The government’s call for evidence on Maritime 2050 notes: ‘Environmental concerns, particularly around emissions, are expected to drive significant change in the design, operation and management of ships…The ocean is a fragile and vulnerable ecosystem as well as an important resource for, among other things, transport, energy and leisure. With the numerous acute pressures placed upon it, it is important to continue to press hard towards making maritime activity sustainable. Our coastlines and coastal communities are also vulnerable to environmental impacts from shipping, such as litter and noise, and emissions from ships have the potential to harm human health and the environment inland. The UK wants to take a holistic approach to effectively tackling environmental challenges within the maritime world at both international and domestic levels.’

A shipping solution

WSC’s new hybrid vessel offers operators one viable solution to this problem. The 9m Hybrid Patrol Vessel allows operators the option to operate at different speeds; meaning when environmental considerations are required or regulations are in force in an area, they can operate at slower speeds, with the possibility to operate at faster speeds when required or in emergency situations. This amounts to a reduction in fuel cost as well as a reduction in emissions. There is an added benefit of reduced maintenance because there is the ability to turn off the main engines for substantial periods of time.

Peter Morton, CEO of WSC, said: “This groundbreaking project aims to set new standards in high speed, fuel economy and lightweight vessels in the sector. Building greener vessels has been an integral focus for some time now so moving into hybrid options is the obvious next step forward.”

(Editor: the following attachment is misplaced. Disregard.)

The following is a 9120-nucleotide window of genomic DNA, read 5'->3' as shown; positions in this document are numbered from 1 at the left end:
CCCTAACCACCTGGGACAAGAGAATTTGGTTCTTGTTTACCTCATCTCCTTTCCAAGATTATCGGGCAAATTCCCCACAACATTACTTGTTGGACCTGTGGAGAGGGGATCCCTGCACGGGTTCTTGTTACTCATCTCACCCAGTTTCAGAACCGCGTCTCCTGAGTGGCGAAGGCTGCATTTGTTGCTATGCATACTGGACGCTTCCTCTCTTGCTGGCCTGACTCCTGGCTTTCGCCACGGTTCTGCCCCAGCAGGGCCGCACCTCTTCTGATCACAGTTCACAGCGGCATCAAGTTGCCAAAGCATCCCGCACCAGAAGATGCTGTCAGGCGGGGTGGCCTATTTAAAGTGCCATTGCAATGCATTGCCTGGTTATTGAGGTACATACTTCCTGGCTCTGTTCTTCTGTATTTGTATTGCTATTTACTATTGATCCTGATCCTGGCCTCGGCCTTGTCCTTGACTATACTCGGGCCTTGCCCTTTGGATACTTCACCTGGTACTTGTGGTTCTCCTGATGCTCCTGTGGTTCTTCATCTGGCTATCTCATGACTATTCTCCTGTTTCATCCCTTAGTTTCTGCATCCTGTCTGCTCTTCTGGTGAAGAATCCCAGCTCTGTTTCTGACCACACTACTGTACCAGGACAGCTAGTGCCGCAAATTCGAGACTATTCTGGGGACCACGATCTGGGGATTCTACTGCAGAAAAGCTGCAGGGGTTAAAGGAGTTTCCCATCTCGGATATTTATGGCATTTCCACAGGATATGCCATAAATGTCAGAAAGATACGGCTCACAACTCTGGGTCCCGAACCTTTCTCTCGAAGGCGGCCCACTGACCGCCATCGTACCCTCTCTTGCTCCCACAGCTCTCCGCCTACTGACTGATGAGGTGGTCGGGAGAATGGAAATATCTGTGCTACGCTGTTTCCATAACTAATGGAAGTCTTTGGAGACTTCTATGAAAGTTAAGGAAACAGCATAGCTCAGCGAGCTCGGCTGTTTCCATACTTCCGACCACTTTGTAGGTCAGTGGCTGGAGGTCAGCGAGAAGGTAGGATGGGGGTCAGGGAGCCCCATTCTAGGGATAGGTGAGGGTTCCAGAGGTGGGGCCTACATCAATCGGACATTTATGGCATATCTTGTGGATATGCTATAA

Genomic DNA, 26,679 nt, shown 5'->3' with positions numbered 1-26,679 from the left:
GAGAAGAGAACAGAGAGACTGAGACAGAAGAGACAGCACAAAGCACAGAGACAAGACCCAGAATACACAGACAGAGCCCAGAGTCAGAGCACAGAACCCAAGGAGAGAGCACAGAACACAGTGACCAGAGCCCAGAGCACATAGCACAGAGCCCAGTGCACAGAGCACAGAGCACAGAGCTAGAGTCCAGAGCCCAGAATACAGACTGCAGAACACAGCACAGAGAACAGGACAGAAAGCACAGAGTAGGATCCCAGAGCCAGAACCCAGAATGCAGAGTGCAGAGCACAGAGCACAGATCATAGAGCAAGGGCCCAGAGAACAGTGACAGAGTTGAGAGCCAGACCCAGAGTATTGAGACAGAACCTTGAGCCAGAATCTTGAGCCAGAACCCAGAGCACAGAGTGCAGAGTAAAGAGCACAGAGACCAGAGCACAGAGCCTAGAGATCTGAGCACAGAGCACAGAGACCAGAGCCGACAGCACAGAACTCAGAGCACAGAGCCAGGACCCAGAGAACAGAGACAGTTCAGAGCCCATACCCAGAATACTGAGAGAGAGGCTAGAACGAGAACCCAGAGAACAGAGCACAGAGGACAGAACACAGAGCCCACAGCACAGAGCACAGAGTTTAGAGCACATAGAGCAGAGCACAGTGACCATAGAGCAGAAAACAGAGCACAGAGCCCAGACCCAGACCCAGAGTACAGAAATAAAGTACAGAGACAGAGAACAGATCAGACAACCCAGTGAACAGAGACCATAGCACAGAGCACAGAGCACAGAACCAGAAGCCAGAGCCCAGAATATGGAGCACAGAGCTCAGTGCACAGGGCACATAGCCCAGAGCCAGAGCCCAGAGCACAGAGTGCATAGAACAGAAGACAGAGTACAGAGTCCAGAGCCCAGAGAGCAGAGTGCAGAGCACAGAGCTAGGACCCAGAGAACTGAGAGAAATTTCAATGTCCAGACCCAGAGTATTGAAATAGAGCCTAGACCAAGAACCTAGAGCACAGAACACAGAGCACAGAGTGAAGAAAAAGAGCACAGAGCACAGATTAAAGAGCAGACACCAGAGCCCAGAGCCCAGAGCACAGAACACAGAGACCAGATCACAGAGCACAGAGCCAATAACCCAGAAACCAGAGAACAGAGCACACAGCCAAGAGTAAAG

The WSC vessel has been designed by naval architect firm Chartwell Marine and built in collaboration with Andy Page, naval architect and Managing Director of Chartwell Marine. Page noted that the vessel has a unique hybrid system architecture and an innovative new hull form that minimises drag and resistance throughout the speed range, adding that the hull form results from extensive research undertaken by the team at Chartwell Marine into low speed resistance, enabling efficient performance under both diesel and electrical propulsion.

Page said: “Ultimately this hull form, optimised through extensive computational flow dynamics (CFD) testing, allows the operator to maximise time spent on electrical power, with substantial advantages when it comes to reducing total emissions. WSC brings superior build quality and workmanship and a specific focus on weight reduction and fuel efficiency. This has a natural lead in to the growing hybrid requirement.”

Power

Marine and Industrial Transmissions Limited (MIT) and its manufacturing and technology partner Transfluid, are providing the hybrid system for the vessel. The Transfluid HM560 marine hybrid unit used in the drive configuration delivers ratings of up to 164kW diesel power and 20kW electric power. Using rechargeable batteries and an integral battery management system, the unit actively manages power output and charge rate depending on the battery status and condition. Meanwhile, the control system allows users to easily switch between operating modes. The intelligent software can also integrate with other onboard systems for extended control and diagnostics; all combining to create a hybrid vessel for the maritime industry that is much more fuel efficient.

Peter Morton

CEO

Wight Shipyard Co

+44 (0)1983 296560

admin@wightshipyard.com

Twitter @WightShipyard

www.wightshipyard.com